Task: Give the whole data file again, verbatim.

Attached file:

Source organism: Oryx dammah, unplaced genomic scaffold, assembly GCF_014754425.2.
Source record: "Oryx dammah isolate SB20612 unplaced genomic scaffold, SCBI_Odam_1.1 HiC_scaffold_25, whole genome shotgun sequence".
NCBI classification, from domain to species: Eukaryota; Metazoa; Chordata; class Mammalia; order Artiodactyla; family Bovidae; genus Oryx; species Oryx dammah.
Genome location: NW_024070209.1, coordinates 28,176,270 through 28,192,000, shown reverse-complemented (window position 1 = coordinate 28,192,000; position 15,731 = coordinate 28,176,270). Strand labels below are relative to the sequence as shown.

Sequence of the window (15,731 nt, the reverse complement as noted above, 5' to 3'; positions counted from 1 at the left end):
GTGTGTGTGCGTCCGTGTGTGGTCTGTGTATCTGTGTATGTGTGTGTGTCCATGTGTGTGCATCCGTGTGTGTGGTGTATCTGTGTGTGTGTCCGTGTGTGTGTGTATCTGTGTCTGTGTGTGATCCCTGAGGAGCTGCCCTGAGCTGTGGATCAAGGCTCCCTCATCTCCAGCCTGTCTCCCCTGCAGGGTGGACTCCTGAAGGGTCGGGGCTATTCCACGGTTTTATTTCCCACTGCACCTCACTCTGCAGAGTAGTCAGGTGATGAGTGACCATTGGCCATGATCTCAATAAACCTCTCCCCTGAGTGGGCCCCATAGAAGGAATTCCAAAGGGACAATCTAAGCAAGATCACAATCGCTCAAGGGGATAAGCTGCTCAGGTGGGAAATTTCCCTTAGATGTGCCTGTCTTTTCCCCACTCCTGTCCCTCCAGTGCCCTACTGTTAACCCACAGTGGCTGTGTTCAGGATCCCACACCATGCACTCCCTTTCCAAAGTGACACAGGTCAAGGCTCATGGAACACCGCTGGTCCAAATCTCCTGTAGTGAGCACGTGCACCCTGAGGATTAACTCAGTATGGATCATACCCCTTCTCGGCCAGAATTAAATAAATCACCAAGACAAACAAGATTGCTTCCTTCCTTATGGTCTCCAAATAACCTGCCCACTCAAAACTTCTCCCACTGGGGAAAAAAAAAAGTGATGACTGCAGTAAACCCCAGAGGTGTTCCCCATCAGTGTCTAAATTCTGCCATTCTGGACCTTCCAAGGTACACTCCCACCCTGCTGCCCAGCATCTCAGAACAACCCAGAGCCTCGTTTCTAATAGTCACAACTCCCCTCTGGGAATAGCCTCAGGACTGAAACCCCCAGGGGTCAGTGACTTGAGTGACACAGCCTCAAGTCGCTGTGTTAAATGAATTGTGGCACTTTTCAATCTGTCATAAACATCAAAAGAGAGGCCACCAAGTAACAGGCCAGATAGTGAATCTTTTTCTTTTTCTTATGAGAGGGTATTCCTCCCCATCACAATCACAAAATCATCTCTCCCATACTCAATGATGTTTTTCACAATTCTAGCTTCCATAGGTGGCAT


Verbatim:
Source organism: Oryx dammah, unplaced genomic scaffold, assembly GCF_014754425.2.
Source record: "Oryx dammah isolate SB20612 unplaced genomic scaffold, SCBI_Odam_1.1 HiC_scaffold_25, whole genome shotgun sequence".
NCBI classification, from domain to species: Eukaryota; Metazoa; Chordata; class Mammalia; order Artiodactyla; family Bovidae; genus Oryx; species Oryx dammah.
Genome location: NW_024070209.1, coordinates 28,176,270 through 28,192,000, shown reverse-complemented (window position 1 = coordinate 28,192,000; position 15,731 = coordinate 28,176,270). Strand labels below are relative to the sequence as shown.

Sequence of the window (15,731 nt, the reverse complement as noted above, 5' to 3'; positions counted from 1 at the left end):
GTGTGTGTGCGTCCGTGTGTGGTCTGTGTATCTGTGTATGTGTGTGTGTCCATGTGTGTGCATCCGTGTGTGTGGTGTATCTGTGTGTGTGTCCGTGTGTGTGTGTATCTGTGTCTGTGTGTGATCCCTGAGGAGCTGCCCTGAGCTGTGGATCAAGGCTCCCTCATCTCCAGCCTGTCTCCCCTGCAGGGTGGACTCCTGAAGGGTCGGGGCTATTCCACGGTTTTATTTCCCACTGCACCTCACTCTGCAGAGTAGTCAGGTGATGAGTGACCATTGGCCATGATCTCAATAAACCTCTCCCCTGAGTGGGCCCCATAGAAGGAATTCCAAAGGGACAATCTAAGCAAGATCACAATCGCTCAAGGGGATAAGCTGCTCAGGTGGGAAATTTCCCTTAGATGTGCCTGTCTTTTCCCCACTCCTGTCCCTCCAGTGCCCTACTGTTAACCCACAGTGGCTGTGTTCAGGATCCCACACCATGCACTCCCTTTCCAAAGTGACACAGGTCAAGGCTCATGGAACACCGCTGGTCCAAATCTCCTGTAGTGAGCACGTGCACCCTGAGGATTAACTCAGTATGGATCATACCCCTTCTCGGCCAGAATTAAATAAATCACCAAGACAAACAAGATTGCTTCCTTCCTTATGGTCTCCAAATAACCTGCCCACTCAAAACTTCTCCCACTGGGGAAAAAAAAAAGTGATGACTGCAGTAAACCCCAGAGGTGTTCCCCATCAGTGTCTAAATTCTGCCATTCTGGACCTTCCAAGGTACACTCCCACCCTGCTGCCCAGCATCTCAGAACAACCCAGAGCCTCGTTTCTAATAGTCACAACTCCCCTCTGGGAATAGCCTCAGGACTGAAACCCCCAGGGGTCAGTGACTTGAGTGACACAGCCTCAAGTCGCTGTGTTAAATGAATTGTGGCACTTTTCAATCTGTCATAAACATCAAAAGAGAGGCCACCAAGTAACAGGCCAGATAGTGAATCTTTTTCTTTTTCTTATGAGAGGGTATTCCTCCCCATCACAATCACAAAATCATCTCTCCCATACTCAATGATGTTTTTCACAATTCTAGCTTCCATAGGTGGCAT